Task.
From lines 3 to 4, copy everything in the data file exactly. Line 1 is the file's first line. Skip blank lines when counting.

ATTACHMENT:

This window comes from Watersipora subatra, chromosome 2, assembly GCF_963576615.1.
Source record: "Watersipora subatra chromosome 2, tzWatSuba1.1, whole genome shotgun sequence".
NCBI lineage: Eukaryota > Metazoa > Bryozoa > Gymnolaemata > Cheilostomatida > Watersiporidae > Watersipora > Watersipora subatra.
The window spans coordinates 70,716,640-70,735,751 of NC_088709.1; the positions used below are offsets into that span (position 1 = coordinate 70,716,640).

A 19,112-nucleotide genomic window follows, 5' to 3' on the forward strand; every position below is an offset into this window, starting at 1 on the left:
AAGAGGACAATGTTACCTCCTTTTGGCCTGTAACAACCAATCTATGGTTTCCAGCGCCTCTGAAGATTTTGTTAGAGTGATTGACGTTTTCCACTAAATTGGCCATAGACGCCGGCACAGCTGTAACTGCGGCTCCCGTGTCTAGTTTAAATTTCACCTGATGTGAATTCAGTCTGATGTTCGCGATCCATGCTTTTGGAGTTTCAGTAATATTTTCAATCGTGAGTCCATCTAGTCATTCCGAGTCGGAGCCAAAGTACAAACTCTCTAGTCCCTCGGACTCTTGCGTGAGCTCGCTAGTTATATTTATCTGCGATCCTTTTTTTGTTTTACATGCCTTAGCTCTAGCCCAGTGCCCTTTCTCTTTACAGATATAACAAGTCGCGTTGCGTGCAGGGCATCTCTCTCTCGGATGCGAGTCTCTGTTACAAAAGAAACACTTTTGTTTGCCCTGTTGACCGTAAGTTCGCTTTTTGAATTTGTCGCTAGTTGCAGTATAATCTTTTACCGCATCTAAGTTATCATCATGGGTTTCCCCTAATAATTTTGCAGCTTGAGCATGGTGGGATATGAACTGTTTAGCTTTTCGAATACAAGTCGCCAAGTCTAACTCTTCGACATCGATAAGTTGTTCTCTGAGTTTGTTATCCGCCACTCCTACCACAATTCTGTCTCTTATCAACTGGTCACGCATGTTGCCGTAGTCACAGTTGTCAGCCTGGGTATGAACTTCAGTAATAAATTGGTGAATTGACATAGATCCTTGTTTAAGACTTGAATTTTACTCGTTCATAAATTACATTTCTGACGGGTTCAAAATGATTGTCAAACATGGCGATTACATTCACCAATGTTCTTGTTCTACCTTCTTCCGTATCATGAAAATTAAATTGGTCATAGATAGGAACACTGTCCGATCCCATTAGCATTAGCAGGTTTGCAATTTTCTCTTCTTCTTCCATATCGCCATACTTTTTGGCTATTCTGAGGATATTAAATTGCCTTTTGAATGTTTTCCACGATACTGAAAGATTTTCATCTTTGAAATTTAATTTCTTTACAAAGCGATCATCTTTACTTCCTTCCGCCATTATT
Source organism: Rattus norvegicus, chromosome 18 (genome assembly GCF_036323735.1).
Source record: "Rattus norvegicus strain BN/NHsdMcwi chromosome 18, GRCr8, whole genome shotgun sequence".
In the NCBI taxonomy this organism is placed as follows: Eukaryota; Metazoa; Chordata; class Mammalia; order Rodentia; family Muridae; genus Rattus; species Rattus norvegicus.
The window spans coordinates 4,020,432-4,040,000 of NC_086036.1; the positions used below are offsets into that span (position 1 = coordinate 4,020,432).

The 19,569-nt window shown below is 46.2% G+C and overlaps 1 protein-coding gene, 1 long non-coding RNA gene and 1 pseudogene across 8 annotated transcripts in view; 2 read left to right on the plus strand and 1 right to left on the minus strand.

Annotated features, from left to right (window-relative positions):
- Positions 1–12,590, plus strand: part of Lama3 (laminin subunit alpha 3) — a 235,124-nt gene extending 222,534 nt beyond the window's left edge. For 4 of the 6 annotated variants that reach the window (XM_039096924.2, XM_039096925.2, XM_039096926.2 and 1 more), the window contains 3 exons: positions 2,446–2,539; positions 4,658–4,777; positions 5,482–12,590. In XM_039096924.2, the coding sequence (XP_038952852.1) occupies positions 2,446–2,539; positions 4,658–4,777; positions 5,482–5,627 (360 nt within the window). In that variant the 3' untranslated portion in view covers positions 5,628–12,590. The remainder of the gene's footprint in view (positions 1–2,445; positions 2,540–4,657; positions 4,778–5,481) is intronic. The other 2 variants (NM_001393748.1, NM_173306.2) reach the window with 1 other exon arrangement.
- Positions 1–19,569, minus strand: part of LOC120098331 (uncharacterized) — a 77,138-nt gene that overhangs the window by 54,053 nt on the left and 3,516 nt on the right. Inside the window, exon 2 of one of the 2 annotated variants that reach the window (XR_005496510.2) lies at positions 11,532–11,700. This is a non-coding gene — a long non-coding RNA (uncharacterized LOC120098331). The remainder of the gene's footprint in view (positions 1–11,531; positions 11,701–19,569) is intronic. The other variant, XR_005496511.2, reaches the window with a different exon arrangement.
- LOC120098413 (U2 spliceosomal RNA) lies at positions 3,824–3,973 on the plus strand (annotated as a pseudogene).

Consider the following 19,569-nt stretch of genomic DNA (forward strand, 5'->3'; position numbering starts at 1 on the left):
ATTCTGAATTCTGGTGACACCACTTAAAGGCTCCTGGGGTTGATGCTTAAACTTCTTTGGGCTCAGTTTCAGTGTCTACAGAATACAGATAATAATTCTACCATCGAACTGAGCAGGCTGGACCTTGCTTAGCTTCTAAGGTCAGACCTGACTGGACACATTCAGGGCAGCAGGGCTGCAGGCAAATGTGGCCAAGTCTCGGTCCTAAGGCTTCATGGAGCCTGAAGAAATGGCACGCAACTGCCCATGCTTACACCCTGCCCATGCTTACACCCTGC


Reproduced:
NCBI lineage: Eukaryota > Metazoa > Bryozoa > Gymnolaemata > Cheilostomatida > Watersiporidae > Watersipora > Watersipora subatra.
The window spans coordinates 70,716,640-70,735,751 of NC_088709.1; the positions used below are offsets into that span (position 1 = coordinate 70,716,640).